"‘How did you get away from the lousy bum?’
‘Cake. I-I-I hit him with the cake I was baking.’”
~ Archie and Edith Bunker, All in the Family
On October 16th, 1977, 40 million people sat in front of their televisions, riveted as a man in a grey suit and a blue and gold striped tie lied his way into the Bunker household. What they saw next was one of the most historic events in television history.
Norman Lear spent over a year researching, writing, and producing the groundbreaking, hour-long “Edith’s 50th Birthday” episode of “All in the Family,” in which an intruder attempts to rape Edith while the rest of the family is next door getting ready for her surprise party.
Though somewhat flawed by today’s standards, the accuracy of the episode is nothing short of impressive.
During the year of production, Norman Lear consulted with Gail Abarbanel, the founder and director of the Rape Treatment Center at Santa Monica Hospital, and held advance screenings at hospitals across the country.
Lear’s hard work and research paid off, and paired with Jean Stapelton’s outstanding acting, resulted in a painfully realistic portrayal of sexual assault.
Edith’s fight illustrates “THINK, YELL, RUN, FIGHT, TELL,” the five principles of Empowerment Self-Defense, so beautifully you might think they’d been posted on the wall of the writers room.
And the power that Edith showed while she was defending herself was something people needed - and still need - to see.
The Five Principles of Empowerment Self-Defense
From the moment Edith realizes that the man with the blue and gold tie is such a huge threat, it’s clear from the look in her eyes that the wheels in her head are spinning.
Edith, who the show usually portrayed as sweet but not too bright (her own husband regularly referred to her as a “dingbat”), comes up with one self-defense strategy after another without missing a beat.
From telling the intruder her husband was next door and would be coming home at six, to pretending she was going to “be sick all over him,” the strategies she used prevented the rape her assailant promised was “going to happen.”
In the last moments of her fight, when Edith removes her burning birthday cake from the oven, there’s a sudden look of confidence on her face when she decides to shove the cake into the man’s face.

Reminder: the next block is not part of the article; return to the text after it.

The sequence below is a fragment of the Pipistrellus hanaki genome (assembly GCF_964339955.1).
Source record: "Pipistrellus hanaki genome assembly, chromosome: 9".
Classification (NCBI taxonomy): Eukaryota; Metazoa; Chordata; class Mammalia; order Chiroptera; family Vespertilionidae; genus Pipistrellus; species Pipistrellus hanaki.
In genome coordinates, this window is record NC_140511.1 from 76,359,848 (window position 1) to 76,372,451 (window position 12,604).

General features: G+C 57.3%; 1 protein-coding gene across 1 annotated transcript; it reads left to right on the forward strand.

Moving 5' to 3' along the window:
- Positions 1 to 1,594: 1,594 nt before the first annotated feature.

Edith is known for her shrieky, high-pitched voice. But in the darkest moments of the episode, we hear Edith’s voice as we’ve rarely heard it before.
Even with her politeness and the fear in her trembling voice, her “Oh, please, don't do that. Please go away!” comes off as assertive.
We also hear her scream.
The easy way out for Norman Lear and the show’s writers would have been for Archie or Mike to come home and rescue Edith.
But that’s not was happens. Edith is given the opportunity to be her own hero.
And the fight could have ended with the burning cake to the attacker’s face. But it doesn’t.
Edith uses her own physical strength to successfully fight off a man at least twenty years younger, and presumably a lot stronger, than she is.
She grabs him and pushes him out the back door and locks him out.
Once her attacker is out of the way, Edith runs next door and gets help.
This is one episode where Archie doesn’t tell Edith to “stifle.” In fact, he does the opposite, and encourages her to share her story.
In the hours and days that follow the assault, the Bunkers gather around Edith and encourage her to talk to them and the police.
And in the end, Edith goes to the police station to identify the rapist and file a report.
(Note: Even though Gloria is a sexual assault survivor herself, her angry response to her mother’s hesitation to going to the police would most likely not be something we’d see on TV today.)
The Episode Lives On
As Norman Lear told The Smithsonian Magazine, “Television, entertainment, and activism are intertwined, because I have always wanted to be a good citizen.”
He has certainly lived up to that claim. In 1996, “Edith’s 50th Birthday” was listed #64 in TV Guide’s list of 100 Most Memorable Moments in TV History. In 2012, Gail Abarbanel honored Norman Lear at a Rape Foundation brunch.
Yet, over forty years later, we rarely see sexual assault depicted the way it was in “All In The Family.”
We still don’t see enough women defending themselves the way Edith did, and when we do, we’re still shocked. Seeing strong women in TV and film should be the norm, not a relief, and definitely not a surprise.
And yes, we do believe that the messages and examples we receive through the media matter